- Most of the pieces in Rain After Midnight can be thought of as filmic, as 'long story short.' The shortness of the form works, like the compression required in a good poem. There are four distinct groupings or sets of stories: One set has to do with film, cinema, movies; a second springs from thinking about writing, what is involved; pieces connected with England make a third grouping; and the fourth is the past, that great well. As the French film director Godard said, when a reporter asked him if he thought that a film should have a beginning, middle and end, 'Yes. But not necessarily in that order.'
- Calls for Submission by Selena Chambers
- Selena Chambers' debut collection guides readers out of space and time and through genre and mythos to explore the microcosmic horrors of identity, existence, and will in the face of the world's adamant calls for submission. Victorian tourists take a virtual trip through their (and the Ottoman empire's) ideal Orient; a teenage girl learns about independence and battle of the bands, all while caring for her mesmerized, dead mother; a failed Beat poet goes over the edge while exploring the long-abandoned Government Lethal Chambers. Visceral, evocative, and with a distinct style that is both vintage and fresh, Calls for Submission introduces a glowing, new writer of the weird and strange.
- Paradise Gardens by Susan I. Weinstein
- Weinstein’s PARADISE GARDENS is an Orwellian dystopia set in a near future world, where the Federal government has dissolved amid ecological breakdown. In the 2250s, Nate Greenfield, real estate visionary, with the help of P.R. maven Madge Chilton, sells corporate business on his “eden underground.” PARADISE GARDENS becomes the home of the United Business Estates (U.B.E). Left behind are the Unconnected, people outside corporate protection. Capitalism has devolved into the corporate feudalism of the U.B.E., where employees are conceived as Superior or Average to fit the needs of business.
Suspended between the settings of 2250s on the Earth’s surface in NYC and 3011s underground, chapters alternate with a revolving cast of characters. Fates are determined by the Psychologicians, who manage the civilization’s data base. Yet, when model employee Janet McCarthy finds herself caught in a web of alternate identities, only her lover Michael can attempt to cut her loose. At stake, is the reset of the planet. In this cautionary near-future, Upton Sinclair’s classic It Can’t Happen Here, has already happened. It is a vision at once strange and familiar. The recognition it brings is a dark pleasure.
- Footprints in Wet Cement by Peter Wortsman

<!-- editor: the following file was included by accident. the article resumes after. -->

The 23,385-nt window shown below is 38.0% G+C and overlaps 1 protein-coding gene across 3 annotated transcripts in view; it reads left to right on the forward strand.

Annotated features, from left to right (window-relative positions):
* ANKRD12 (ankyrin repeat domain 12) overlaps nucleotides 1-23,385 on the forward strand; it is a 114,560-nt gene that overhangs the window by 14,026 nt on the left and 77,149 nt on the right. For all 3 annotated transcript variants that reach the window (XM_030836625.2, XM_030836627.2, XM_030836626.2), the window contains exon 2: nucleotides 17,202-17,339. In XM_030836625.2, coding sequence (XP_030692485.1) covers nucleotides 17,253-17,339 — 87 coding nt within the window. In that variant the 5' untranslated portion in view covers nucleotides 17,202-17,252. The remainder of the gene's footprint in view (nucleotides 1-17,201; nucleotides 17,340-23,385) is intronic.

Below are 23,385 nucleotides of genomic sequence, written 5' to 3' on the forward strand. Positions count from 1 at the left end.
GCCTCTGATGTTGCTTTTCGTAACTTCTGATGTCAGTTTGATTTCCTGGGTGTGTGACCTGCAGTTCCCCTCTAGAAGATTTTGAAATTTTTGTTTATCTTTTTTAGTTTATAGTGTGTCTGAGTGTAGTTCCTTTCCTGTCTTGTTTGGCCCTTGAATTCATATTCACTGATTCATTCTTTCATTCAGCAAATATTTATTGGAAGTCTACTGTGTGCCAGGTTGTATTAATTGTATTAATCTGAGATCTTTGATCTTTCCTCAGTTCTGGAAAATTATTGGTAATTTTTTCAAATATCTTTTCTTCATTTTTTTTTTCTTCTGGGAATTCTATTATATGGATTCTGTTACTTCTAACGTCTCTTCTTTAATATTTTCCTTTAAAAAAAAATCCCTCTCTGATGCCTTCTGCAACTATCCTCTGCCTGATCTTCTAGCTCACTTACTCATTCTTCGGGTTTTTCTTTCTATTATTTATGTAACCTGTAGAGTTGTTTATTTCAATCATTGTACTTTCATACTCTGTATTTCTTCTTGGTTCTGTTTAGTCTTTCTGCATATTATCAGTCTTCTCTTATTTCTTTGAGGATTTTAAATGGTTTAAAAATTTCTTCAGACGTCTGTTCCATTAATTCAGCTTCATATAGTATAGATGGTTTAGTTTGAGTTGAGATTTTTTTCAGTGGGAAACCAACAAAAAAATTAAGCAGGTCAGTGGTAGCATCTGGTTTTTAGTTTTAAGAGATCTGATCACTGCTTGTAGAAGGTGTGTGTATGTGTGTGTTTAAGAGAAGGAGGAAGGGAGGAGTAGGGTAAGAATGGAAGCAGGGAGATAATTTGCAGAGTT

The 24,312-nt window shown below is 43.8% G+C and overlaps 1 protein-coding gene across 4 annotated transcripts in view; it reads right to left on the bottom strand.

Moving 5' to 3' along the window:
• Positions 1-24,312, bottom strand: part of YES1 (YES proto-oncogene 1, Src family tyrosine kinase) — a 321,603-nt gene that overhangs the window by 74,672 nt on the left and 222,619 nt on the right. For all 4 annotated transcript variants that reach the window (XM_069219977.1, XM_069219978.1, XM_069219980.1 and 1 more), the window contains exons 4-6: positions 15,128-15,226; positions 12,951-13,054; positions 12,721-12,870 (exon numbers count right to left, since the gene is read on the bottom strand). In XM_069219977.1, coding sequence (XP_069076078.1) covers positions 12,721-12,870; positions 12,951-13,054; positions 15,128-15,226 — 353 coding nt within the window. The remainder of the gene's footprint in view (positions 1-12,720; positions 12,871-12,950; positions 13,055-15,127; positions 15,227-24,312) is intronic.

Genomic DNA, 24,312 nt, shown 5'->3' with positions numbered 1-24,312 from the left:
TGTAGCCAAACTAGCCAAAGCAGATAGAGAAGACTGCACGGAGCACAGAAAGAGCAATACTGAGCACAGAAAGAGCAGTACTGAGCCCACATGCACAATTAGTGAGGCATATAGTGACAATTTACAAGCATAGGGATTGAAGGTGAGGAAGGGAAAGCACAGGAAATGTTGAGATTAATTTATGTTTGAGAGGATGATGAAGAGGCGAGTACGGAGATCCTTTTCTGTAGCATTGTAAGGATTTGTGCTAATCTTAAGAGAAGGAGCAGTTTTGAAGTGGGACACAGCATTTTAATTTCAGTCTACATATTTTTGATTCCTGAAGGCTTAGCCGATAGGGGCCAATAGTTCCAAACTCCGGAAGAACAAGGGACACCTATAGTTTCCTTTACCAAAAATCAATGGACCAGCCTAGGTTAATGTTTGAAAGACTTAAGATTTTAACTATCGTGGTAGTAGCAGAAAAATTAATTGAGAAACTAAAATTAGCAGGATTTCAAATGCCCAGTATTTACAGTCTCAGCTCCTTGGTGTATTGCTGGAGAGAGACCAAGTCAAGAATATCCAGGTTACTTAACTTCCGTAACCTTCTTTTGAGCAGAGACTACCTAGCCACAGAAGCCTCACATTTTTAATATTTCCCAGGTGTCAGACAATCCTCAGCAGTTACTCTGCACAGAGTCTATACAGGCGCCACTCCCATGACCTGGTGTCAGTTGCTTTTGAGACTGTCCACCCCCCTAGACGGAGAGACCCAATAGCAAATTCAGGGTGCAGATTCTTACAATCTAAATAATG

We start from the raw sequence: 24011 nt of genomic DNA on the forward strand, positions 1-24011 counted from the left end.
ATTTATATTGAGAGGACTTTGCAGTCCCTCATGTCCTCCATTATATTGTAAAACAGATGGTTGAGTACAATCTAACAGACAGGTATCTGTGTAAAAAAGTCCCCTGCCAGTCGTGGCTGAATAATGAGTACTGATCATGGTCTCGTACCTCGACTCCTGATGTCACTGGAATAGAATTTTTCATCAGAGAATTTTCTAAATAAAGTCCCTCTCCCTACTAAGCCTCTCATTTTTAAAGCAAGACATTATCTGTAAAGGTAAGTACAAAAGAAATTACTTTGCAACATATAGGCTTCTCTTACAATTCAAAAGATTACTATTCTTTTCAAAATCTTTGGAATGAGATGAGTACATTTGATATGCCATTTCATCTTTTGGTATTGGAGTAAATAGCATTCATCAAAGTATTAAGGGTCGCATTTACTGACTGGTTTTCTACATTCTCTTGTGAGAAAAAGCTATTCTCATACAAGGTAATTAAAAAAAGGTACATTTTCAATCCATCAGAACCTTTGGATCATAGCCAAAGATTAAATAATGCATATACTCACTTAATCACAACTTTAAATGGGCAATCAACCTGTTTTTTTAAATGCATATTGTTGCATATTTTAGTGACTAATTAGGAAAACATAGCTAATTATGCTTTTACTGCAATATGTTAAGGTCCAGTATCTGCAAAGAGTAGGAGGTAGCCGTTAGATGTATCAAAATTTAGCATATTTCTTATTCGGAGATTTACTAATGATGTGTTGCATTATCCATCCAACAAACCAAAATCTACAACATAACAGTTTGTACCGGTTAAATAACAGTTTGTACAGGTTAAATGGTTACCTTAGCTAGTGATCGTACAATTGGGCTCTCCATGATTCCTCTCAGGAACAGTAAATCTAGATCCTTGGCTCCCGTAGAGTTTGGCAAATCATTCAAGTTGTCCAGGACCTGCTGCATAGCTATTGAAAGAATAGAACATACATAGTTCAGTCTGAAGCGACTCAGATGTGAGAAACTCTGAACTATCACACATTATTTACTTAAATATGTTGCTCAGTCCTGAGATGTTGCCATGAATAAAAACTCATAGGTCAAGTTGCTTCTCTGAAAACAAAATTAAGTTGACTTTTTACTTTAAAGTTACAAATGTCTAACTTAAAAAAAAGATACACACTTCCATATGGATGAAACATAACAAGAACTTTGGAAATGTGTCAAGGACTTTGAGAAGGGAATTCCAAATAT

- These Footprints in Wet Cement are just that: stories some experienced, some homespun, some dredged from the fertile detritus of dreams; impressions gathered and ruminations fermented over the past decade or so—the fleeting imprint of a life left to harden in the tenuous mold of language. Straddling the tenuous borderline between the narrative and the poetic, they are all the product of a pressed aesthetic.
- Autobiography Without Words by Peter Cherches
- There's a thin line between memoir and fiction, and Peter Cherches walks it in Autobiography Without Words. We follow the main character, variously known as Pete, Mr. Cherches and Peter Cherches, through the big and small adventures of life, from childhood crimes and punishments to trips to India and Mars. A departure from the cool minimalism of Cherches' previous collection, Lift Your Right Arm, this book will break your heart, mess with your head and have you rolling on the floor, all at once.
- Surf Music by R.S. Deese
- The poems in Surf Music are all pretty short, and some of them are funny. Their subjects include being at the beach, believing people, believing things, losing people, encounters with plants & animals large and small, rain, machines, rocks, and sunlight.
- Getting Started by David Allen
- To mark his 20th anniversary at the Inland Valley Daily Bulletin, David Allen goes back to the beginning to survey his first four years of columns, when the valley was new territory for him. After unpacking endlessly, he reports for jury duty in Chino, attends a Mexican wrestling match in Pomona and pays attention to movie dialogue about Rancho Cucamonga.
Not limiting himself to local news, he wonders what a Rolling Stones tour in the distant future might be like (sponsor: Depends), considers applying for a job in Swaziland as the town hangman and enters clothing stores alert for clues about which side is for men.
Even if you follow David Allen's current work in your daily newspaper, you probably never saw these columns, or if you did, forgot you read them or repressed the memory. Here they are again, with all the duds removed (we hope), and with a candid introduction by the author about trying to establish himself when he was just - wait for it - getting started.
- The Anarchist's Girlfriend by Susan I. Weinstein
- The Anarchist's Girlfriend walks the Bowery in early 1980's New York City and absorbs the atmosphere and emotions of those around her. Both mystic and blank canvas, the AG's encounters reflect her society - art, politics, business, religion. Inspired by Dostoyevsky's divine "Idiot," the AG is a clairvoyant Brooklyn Go-Go Girl who designs clothes of the future. Delightfully retro and powerfully prescient, the novel satirizes New York's bohemian underground and the America of any time.